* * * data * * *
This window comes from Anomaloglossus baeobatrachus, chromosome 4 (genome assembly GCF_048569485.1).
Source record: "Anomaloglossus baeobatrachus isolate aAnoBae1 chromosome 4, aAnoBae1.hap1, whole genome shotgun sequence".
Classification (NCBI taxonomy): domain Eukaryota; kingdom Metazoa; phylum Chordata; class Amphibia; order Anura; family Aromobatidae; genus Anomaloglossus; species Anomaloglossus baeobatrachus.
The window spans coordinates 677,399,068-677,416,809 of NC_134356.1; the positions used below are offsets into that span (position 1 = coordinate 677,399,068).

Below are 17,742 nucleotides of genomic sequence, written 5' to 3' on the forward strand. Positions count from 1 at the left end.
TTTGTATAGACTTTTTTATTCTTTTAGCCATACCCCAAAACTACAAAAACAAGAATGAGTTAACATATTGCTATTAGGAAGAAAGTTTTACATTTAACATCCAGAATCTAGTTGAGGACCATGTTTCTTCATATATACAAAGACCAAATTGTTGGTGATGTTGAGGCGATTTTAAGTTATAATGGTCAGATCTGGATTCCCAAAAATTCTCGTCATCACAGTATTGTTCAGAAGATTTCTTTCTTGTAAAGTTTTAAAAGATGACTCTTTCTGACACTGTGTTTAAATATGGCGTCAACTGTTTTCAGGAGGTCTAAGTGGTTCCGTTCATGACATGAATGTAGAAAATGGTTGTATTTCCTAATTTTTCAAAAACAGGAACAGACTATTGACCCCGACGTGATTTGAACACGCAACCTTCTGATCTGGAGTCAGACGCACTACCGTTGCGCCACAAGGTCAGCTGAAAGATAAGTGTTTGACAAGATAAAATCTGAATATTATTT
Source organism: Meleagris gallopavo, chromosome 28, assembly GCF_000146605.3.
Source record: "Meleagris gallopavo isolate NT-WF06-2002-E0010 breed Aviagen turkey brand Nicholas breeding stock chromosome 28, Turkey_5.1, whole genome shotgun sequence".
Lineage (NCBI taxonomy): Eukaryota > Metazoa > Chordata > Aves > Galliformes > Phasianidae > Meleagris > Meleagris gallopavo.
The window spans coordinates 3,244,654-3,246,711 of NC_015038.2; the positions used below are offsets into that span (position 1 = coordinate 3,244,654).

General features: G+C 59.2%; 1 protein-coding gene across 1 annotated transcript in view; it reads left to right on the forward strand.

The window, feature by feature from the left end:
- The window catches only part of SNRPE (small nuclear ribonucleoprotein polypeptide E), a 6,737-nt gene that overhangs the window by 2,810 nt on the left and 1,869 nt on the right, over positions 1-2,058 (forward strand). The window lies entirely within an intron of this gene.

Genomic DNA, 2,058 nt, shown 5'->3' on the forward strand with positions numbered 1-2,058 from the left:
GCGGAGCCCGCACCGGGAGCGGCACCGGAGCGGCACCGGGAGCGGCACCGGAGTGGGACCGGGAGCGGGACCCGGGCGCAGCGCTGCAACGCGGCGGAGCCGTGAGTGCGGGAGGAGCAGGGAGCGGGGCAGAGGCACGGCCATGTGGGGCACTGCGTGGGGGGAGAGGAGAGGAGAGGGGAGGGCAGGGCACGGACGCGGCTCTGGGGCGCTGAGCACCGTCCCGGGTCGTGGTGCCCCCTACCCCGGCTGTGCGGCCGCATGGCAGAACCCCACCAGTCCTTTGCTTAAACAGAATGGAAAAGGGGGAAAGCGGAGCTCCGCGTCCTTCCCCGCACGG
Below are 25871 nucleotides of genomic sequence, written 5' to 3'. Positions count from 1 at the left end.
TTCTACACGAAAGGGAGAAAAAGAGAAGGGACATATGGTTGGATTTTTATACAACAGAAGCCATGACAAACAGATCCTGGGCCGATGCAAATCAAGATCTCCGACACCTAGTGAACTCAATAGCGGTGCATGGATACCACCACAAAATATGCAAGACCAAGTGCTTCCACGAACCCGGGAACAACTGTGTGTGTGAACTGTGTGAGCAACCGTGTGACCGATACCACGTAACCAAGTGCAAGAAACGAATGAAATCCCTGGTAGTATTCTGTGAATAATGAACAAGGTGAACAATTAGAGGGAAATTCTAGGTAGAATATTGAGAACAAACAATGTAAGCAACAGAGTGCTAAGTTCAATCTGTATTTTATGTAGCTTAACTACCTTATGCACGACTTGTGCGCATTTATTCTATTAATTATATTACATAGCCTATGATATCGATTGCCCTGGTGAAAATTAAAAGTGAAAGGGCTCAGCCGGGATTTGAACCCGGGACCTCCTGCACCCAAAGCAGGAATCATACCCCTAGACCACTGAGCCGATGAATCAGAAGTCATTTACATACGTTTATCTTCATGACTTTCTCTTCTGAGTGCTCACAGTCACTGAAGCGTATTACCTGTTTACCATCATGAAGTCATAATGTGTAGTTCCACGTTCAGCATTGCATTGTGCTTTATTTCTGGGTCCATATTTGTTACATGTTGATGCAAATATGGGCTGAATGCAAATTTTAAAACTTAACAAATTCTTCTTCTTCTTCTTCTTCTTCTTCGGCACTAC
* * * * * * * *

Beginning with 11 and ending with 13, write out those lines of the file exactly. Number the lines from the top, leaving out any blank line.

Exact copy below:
General features: G+C 59.2%; 1 protein-coding gene across 1 annotated transcript in view; it reads left to right on the forward strand.

The window, feature by feature from the left end:
- The window catches only part of SNRPE (small nuclear ribonucleoprotein polypeptide E), a 6,737-nt gene that overhangs the window by 2,810 nt on the left and 1,869 nt on the right, over positions 1-2,058 (forward strand). The window lies entirely within an intron of this gene.